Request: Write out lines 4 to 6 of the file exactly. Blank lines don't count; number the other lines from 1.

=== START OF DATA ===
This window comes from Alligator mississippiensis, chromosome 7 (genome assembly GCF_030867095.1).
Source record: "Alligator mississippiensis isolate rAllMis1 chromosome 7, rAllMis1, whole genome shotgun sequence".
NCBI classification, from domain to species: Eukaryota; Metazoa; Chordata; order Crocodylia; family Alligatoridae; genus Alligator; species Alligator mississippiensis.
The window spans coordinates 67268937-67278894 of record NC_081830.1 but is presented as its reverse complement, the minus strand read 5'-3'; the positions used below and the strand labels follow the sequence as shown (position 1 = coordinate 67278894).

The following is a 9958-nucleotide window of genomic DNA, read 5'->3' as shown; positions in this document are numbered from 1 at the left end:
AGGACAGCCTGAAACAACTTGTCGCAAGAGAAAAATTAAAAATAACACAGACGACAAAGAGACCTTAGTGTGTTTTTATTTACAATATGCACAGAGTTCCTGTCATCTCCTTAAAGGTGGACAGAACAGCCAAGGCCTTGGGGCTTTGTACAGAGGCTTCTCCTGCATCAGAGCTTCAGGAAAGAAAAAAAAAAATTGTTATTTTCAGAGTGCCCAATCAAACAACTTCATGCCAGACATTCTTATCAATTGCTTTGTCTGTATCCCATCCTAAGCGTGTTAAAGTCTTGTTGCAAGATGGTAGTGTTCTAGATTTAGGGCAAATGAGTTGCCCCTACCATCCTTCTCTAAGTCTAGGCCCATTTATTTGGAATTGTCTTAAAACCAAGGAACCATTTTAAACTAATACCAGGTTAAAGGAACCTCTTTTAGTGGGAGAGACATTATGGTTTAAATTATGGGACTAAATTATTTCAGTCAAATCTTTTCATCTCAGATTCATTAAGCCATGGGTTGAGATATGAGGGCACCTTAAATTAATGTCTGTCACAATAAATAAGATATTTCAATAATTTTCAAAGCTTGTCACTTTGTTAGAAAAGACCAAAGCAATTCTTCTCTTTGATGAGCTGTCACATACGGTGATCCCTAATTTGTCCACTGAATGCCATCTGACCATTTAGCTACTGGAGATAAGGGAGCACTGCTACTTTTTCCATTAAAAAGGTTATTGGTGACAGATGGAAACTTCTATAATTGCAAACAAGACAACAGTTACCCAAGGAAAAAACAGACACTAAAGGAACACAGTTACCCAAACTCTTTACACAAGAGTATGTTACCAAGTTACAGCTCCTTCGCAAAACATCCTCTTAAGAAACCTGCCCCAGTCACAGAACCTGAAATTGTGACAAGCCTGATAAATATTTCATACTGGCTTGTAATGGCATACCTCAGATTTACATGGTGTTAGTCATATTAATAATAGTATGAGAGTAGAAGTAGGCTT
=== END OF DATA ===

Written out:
The window spans coordinates 67268937-67278894 of record NC_081830.1 but is presented as its reverse complement, the minus strand read 5'-3'; the positions used below and the strand labels follow the sequence as shown (position 1 = coordinate 67278894).

The following is a 9958-nucleotide window of genomic DNA, read 5'->3' as shown; positions in this document are numbered from 1 at the left end:
AGGACAGCCTGAAACAACTTGTCGCAAGAGAAAAATTAAAAATAACACAGACGACAAAGAGACCTTAGTGTGTTTTTATTTACAATATGCACAGAGTTCCTGTCATCTCCTTAAAGGTGGACAGAACAGCCAAGGCCTTGGGGCTTTGTACAGAGGCTTCTCCTGCATCAGAGCTTCAGGAAAGAAAAAAAAAAATTGTTATTTTCAGAGTGCCCAATCAAACAACTTCATGCCAGACATTCTTATCAATTGCTTTGTCTGTATCCCATCCTAAGCGTGTTAAAGTCTTGTTGCAAGATGGTAGTGTTCTAGATTTAGGGCAAATGAGTTGCCCCTACCATCCTTCTCTAAGTCTAGGCCCATTTATTTGGAATTGTCTTAAAACCAAGGAACCATTTTAAACTAATACCAGGTTAAAGGAACCTCTTTTAGTGGGAGAGACATTATGGTTTAAATTATGGGACTAAATTATTTCAGTCAAATCTTTTCATCTCAGATTCATTAAGCCATGGGTTGAGATATGAGGGCACCTTAAATTAATGTCTGTCACAATAAATAAGATATTTCAATAATTTTCAAAGCTTGTCACTTTGTTAGAAAAGACCAAAGCAATTCTTCTCTTTGATGAGCTGTCACATACGGTGATCCCTAATTTGTCCACTGAATGCCATCTGACCATTTAGCTACTGGAGATAAGGGAGCACTGCTACTTTTTCCATTAAAAAGGTTATTGGTGACAGATGGAAACTTCTATAATTGCAAACAAGACAACAGTTACCCAAGGAAAAAACAGACACTAAAGGAACACAGTTACCCAAACTCTTTACACAAGAGTATGTTACCAAGTTACAGCTCCTTCGCAAAACATCCTCTTAAGAAACCTGCCCCAGTCACAGAACCTGAAATTGTGACAAGCCTGATAAATATTTCATACTGGCTTGTAATGGCATACCTCAGATTTACATGGTGTTAGTCATATTAATAATAGTATGAGAGTAGAAGTAGGCTT